When one sees these changes in hours worked, it becomes much less of a mystery why wage growth has been weak. According to Statistics Canada's Labour Force Survey, the average hourly wage earned by employees at their main job was C$26.12 in 1Q17. But some industries paid much higher (or lower) hourly wages than the average, as shown in the chart below.



The resource sector, which experienced the biggest decline in hours worked, was the industry with one of the highest average hourly wage rates, over $13 per hour higher than the Canadian average. The utilities, construction, and education industries, which also pay above average wages all saw declines in hours worked. In contrast, the accommodation and food services industry, which pays the lowest average hourly wage -- $11/hr below the national average and $24/hr less than the resource sector -- was one of the industries which saw a meaningful gain in hours worked. The wholesale and retail trade, transportation and warehousing, and business services sectors, which pay below average wages, also saw increases in hours worked. The one anomaly is the public sector, where hourly wages are high and hours worked posted the largest increase of any sector.

It seems clear that Canada is experiencing decent total job growth, but that total hours worked for employee's main jobs have been flat, with high-wage industries reducing hours worked, low-wage industries increasing hours worked. This is not a sign of a healthy labour market.

Why is this happening?


If I had to come up with a story to explain the labour market developments of the past year, it would go like this. The collapse in the world price of oil, which began in mid-2014, resulted in a dramatic declines in hours worked in Canada's resource sector in 2015 and 2016. Declines in energy-related activities spilled over into the non-residential construction, utilities and manufacturing industries. These declines were probably magnified by a tightening of environmental regulations which stalled pipeline construction and carbon tax proposals by governments concerned with global warming. With weakness in key sectors of the economy and new left-of-centre governments in Ottawa and some provinces, hours worked in governments shot up. The sharp weakening in Canada's former industrial growth drivers triggered two 25 basis point policy rate cuts in 2015 and a 20% depreciation of the Canadian dollar relative to the USD. With interest rates falling to rock-bottom levels and the currency cheapening, housing prices in Canada's most cosmopolitan cities -- Vancouver and Toronto --  became extremely attractive to both foreign and domestic purchasers and the real estate industry boomed as the house price bubble inflated. The weakening of the currency made foreign travel more expensive for Canadians, while at the same time making travel to Canada less expensive for foreigners, benefitting the transportation, accommodation and food service industries.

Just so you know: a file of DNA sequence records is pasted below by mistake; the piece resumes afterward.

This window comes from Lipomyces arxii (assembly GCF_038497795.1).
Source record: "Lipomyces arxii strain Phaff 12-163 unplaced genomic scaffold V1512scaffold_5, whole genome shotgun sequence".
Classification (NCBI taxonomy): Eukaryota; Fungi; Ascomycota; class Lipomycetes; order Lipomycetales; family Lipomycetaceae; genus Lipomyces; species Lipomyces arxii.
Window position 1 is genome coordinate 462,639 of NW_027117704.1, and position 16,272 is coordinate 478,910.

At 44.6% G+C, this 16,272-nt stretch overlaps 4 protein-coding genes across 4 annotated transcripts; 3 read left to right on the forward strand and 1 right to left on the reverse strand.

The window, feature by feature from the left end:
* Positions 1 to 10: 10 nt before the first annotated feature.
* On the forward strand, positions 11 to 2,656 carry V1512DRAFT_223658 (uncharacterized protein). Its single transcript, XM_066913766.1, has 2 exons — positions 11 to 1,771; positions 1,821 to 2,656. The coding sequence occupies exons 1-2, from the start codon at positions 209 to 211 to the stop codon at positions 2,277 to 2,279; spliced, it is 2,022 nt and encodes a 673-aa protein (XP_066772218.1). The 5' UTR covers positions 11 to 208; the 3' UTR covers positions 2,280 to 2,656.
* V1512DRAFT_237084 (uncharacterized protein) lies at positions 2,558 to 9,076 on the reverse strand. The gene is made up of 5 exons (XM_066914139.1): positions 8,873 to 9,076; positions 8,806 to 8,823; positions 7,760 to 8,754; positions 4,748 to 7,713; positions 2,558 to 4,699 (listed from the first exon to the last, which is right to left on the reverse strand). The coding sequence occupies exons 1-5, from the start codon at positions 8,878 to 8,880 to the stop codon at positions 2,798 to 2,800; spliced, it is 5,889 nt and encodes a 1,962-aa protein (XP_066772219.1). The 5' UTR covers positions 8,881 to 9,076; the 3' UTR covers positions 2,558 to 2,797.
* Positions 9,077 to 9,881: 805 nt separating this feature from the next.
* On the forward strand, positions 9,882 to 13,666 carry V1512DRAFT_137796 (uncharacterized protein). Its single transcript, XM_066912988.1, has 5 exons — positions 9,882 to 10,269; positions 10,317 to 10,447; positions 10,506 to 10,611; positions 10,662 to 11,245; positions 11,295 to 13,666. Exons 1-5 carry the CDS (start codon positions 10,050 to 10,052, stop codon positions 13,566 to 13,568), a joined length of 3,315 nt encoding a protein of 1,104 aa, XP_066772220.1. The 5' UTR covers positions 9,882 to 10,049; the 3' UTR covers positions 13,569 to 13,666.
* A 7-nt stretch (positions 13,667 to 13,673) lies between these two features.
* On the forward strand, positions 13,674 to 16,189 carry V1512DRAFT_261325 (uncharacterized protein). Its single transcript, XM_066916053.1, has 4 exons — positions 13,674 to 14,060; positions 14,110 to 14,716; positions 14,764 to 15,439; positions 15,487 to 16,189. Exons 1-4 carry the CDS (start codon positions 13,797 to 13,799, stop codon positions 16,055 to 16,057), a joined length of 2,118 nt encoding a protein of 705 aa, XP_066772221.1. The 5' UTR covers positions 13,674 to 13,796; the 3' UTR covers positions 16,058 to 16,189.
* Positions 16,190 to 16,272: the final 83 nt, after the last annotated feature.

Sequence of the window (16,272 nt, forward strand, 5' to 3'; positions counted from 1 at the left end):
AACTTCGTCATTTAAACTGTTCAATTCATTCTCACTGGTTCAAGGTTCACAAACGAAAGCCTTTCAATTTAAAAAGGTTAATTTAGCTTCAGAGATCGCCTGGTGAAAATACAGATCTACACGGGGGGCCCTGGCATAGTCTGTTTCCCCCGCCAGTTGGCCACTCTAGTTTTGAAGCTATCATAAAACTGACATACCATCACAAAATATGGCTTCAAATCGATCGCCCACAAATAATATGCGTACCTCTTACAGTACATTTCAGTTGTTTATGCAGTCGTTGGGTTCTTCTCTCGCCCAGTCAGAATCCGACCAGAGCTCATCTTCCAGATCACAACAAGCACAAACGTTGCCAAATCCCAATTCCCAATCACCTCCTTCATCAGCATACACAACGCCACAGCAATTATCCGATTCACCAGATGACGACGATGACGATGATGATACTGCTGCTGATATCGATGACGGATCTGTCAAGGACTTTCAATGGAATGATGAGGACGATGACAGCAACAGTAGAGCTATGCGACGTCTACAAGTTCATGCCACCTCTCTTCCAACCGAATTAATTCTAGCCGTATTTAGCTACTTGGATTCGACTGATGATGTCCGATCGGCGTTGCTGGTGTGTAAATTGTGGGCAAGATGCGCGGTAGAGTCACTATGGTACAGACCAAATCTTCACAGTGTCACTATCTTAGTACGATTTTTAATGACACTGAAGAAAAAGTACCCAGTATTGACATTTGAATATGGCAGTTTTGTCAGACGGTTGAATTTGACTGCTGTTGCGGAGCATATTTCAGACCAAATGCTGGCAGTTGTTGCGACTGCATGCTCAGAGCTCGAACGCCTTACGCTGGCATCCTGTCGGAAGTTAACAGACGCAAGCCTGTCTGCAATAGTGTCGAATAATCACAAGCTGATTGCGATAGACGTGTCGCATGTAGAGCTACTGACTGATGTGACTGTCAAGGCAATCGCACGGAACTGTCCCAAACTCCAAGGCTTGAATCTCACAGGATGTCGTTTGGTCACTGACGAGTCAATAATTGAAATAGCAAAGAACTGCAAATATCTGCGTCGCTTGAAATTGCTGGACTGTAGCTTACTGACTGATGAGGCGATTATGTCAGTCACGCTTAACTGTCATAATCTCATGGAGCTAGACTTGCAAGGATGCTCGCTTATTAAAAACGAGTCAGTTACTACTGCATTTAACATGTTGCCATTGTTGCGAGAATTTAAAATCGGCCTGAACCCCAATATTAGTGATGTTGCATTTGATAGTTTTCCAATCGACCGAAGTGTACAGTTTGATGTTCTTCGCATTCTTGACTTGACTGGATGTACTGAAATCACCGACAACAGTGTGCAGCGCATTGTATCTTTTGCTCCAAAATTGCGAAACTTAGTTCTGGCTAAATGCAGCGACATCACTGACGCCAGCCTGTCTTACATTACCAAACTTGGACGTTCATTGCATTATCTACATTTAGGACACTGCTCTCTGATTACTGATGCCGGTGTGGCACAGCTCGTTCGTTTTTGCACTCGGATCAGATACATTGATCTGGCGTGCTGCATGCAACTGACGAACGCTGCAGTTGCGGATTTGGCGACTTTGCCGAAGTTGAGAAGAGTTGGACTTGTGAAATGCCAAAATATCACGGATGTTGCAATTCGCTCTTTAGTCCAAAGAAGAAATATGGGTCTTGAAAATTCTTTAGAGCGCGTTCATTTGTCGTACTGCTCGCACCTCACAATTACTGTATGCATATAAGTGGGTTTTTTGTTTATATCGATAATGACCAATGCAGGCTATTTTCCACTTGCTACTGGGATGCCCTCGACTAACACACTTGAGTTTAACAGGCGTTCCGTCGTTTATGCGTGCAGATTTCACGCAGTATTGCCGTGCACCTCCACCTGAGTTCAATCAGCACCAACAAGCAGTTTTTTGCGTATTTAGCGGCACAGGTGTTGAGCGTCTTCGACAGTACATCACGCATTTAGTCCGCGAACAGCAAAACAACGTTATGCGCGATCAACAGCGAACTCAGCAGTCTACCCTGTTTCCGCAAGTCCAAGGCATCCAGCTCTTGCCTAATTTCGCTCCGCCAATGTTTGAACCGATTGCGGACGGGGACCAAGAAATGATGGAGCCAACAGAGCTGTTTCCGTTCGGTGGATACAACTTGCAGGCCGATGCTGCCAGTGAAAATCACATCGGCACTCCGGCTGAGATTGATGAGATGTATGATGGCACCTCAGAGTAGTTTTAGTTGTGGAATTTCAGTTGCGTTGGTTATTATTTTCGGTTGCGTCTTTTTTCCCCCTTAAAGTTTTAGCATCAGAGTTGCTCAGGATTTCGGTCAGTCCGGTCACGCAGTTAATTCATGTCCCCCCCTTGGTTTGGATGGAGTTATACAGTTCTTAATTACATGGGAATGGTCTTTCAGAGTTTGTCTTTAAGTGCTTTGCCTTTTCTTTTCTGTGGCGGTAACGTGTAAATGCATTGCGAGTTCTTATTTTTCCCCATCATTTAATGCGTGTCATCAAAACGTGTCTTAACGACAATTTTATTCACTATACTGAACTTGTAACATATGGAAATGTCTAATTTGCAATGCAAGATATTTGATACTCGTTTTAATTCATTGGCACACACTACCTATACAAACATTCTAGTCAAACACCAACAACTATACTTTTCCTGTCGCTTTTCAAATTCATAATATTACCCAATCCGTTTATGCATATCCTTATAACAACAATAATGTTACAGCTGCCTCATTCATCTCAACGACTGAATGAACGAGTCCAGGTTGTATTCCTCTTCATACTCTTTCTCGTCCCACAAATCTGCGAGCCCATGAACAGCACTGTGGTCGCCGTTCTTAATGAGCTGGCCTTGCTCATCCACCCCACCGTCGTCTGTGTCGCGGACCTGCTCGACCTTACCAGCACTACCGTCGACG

So, while many economists look at Canada's job gains over the past year through rose-coloured glasses, I see the changes occurring in Canada's labour market as signs of weakness in the the Canadian economy. More Canadians are forced to work multiple jobs to make a decent living. High-paying jobs are harder to find. Employment gains are concentrated not in a thriving private sector, but in low paying industries benefitting from a cheap currency, in a bubbly and unsustainable real estate sector, and in activist, meddlesome governments.